Look at the difference between open source and commercial software. Open source doesn't have the polish or selection of commercial titles.
As the architect and author of niche market software, I'd find something else to do if I couldn't guarantee a living by selling my works. No way I'm going to dedicate years of my life to try to sell something that everybody would just end up getting for free.
Based on my own company's experience, which has tried to use Google's mail solution, Google's solution is a serious downgrade. Lost messages, delayed delivery are the worst problems, but lesser capabilities have certainly played their part as well.
It is a big deal. When I'm reading a sentence that has the wrong "there/their/they're" in it it's like my brain hitting a speed bump at 70 MPH. It might as well be another word entirely because I (like many left-brained people) don't read based on word pronunciation; I read based on what words have been written. When I see a sentence that says "I will be going over their tonight" it might as well be "I will be going over gobbledygook tonight" because it's the wrong word and it doesn't make sense. I have to back up and re-read the sentence again based on pronunciation (out loud in my head, if that makes sense... which is much slower) to determine the original meaning of the author. It really slows the process down, and if there is too much of this nonsense in someone's writing it hurts the brain too much to decypher their intent and I just give up and move on.
It isn't so much of being an elitist snob; it's a matter of writing to be understood. Using the wrong words is just lazy. People know the difference between "there" (a place), "their" (belonging to them), and "they're" (they are)... they're just being too lazy to think about their writing or press the extra key on their keyboard.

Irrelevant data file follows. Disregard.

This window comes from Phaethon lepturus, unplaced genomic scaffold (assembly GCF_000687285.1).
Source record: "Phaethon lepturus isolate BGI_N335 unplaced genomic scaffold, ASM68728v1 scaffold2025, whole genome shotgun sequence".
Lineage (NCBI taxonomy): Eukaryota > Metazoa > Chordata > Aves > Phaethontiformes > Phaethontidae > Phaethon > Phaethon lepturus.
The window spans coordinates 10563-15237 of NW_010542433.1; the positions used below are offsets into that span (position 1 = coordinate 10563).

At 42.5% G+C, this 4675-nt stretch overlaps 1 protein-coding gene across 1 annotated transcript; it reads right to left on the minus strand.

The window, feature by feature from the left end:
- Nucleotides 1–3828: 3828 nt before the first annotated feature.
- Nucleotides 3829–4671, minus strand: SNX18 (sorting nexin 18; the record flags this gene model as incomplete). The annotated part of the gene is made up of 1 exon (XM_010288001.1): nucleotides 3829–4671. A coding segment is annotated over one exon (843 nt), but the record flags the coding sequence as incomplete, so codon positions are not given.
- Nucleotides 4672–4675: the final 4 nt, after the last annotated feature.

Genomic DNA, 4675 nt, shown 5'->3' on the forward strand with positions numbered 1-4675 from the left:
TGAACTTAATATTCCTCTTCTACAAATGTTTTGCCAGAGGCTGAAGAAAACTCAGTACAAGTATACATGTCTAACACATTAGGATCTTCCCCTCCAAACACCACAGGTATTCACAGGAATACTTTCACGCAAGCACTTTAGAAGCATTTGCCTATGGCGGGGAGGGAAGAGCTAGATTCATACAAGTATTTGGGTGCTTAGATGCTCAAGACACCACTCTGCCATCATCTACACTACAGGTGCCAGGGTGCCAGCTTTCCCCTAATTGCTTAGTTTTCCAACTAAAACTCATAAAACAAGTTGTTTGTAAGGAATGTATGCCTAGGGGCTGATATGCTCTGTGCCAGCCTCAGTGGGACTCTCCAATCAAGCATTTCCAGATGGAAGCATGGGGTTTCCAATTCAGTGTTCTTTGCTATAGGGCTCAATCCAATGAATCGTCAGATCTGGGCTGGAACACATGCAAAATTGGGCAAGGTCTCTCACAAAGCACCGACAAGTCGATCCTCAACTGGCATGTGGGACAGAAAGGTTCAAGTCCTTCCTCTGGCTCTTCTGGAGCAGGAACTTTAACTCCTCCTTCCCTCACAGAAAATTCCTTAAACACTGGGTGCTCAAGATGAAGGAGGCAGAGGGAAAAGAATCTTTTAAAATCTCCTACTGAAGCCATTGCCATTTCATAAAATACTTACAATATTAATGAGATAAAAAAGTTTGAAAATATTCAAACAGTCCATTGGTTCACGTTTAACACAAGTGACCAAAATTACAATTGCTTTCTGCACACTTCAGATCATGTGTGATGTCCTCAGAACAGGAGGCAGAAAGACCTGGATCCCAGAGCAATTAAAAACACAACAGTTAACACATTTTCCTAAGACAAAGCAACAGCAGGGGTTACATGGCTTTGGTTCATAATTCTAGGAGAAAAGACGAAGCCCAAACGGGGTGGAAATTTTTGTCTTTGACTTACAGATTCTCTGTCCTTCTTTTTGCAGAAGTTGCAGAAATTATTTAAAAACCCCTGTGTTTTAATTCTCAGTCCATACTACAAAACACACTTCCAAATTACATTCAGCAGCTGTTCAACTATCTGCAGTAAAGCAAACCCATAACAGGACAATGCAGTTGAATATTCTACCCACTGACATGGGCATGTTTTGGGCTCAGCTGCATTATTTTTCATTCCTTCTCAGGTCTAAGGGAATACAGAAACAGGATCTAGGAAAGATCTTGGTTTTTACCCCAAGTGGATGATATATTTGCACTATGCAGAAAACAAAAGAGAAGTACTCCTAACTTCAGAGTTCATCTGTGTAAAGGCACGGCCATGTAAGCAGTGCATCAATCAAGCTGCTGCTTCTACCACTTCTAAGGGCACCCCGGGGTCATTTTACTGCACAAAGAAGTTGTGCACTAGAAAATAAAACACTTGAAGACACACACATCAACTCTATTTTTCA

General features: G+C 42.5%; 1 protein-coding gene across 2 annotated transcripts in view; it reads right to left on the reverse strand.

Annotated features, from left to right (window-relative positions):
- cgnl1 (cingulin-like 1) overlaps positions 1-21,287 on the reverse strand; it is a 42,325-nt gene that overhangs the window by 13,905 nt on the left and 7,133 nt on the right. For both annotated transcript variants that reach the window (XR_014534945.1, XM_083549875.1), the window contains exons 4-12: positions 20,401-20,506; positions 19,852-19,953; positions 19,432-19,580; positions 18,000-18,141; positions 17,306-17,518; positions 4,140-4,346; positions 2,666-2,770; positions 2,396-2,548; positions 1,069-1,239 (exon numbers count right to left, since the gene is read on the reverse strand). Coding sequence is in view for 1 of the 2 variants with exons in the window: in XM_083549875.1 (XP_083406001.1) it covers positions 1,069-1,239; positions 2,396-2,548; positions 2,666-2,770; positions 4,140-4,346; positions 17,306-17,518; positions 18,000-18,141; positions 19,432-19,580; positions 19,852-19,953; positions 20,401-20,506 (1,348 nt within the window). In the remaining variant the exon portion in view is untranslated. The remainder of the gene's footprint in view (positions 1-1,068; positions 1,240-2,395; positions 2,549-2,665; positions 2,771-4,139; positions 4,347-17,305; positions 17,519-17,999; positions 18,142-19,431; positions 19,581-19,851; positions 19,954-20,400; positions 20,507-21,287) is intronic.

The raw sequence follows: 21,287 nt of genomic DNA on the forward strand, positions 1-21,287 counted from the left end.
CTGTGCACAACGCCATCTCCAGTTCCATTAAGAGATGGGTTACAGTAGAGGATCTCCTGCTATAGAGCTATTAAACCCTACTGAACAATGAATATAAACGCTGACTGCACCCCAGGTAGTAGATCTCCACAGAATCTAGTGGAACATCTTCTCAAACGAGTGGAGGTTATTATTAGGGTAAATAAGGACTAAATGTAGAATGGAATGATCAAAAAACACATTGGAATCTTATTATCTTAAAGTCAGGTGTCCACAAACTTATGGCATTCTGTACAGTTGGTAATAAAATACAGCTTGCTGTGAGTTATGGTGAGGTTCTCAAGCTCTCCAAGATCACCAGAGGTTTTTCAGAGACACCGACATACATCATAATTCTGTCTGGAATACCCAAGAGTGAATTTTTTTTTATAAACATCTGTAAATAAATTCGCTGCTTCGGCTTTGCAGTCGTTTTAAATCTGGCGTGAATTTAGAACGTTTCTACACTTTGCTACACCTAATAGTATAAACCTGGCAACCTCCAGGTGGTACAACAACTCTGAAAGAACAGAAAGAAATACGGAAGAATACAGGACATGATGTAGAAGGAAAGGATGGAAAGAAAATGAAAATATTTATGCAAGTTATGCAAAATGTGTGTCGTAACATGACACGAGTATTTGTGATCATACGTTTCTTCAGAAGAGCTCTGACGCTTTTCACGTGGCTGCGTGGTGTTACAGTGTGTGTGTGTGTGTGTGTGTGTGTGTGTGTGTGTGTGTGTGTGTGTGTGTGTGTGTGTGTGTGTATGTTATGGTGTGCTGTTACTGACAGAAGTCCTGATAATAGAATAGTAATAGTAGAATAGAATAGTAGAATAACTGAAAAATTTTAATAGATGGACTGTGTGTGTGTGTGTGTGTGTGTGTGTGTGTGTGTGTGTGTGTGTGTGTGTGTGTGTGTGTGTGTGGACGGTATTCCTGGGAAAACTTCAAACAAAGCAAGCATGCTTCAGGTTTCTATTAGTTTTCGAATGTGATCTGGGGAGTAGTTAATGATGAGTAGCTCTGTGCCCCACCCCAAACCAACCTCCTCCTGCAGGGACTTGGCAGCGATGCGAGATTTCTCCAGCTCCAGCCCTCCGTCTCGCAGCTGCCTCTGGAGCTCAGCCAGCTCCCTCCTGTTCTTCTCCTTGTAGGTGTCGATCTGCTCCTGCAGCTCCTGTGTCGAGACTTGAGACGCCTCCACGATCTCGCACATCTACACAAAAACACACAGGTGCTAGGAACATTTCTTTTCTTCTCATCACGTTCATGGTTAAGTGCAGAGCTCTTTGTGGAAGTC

Spelling mistakes and typos are understandable. Using the wrong words in the first place just isn't excusable.
You can't assume that everybody buying a PS3 does so with the intent to watch Blu-ray movies. Their device might be capable, but we've seen studies that indicate that an alarmingly high percentage of PS3 owners aren't even aware that they can play BR discs on it.
The numbers I've seen are more like 14%, with the PS3 included, 7% without.
High speed (>6Mbps) Internet is becoming more and more common. Give it another year or two and it will become the norm for broadband customers.
The PS3 has to be separated out from standalone devices. Not everybody who buys one actually uses it to watch BR movies. (Remember that study a year ago that 60% of PS3 owners didn't even know it could play Blu-ray discs?) But you can pretty much guarantee that everybody who buys a standalone player does so with the intent to watch movies. Amongst dedicated devices, there are still more HD-DVD players out there, mostly because the price dropped like a rock once the format was discontinued.
That same Harris study you're talking about showed BR and HD-DVD capable devices equal at 14% when you include the PS3 and Xbox 360 add-on device. You can assume people bought the 360 device to watch movies, since it has no other purpose, but the same assumption cannot be made about the PS3.
The most revealing part of their study, however, seems to have been missed by nearly everyone. Amongst people who do not currently own a Blu-ray playback device, 93% said they are "not likely" to buy one in the next year. The same people indicated they were much more likely to buy and stream movies online. That doesn't bode well for physical formats.
It seems that Blu is going to be a niche format, much the way that Laserdisc was. Both have/had a superior picture to their competitors, perhaps, but not interesting enough for the masses.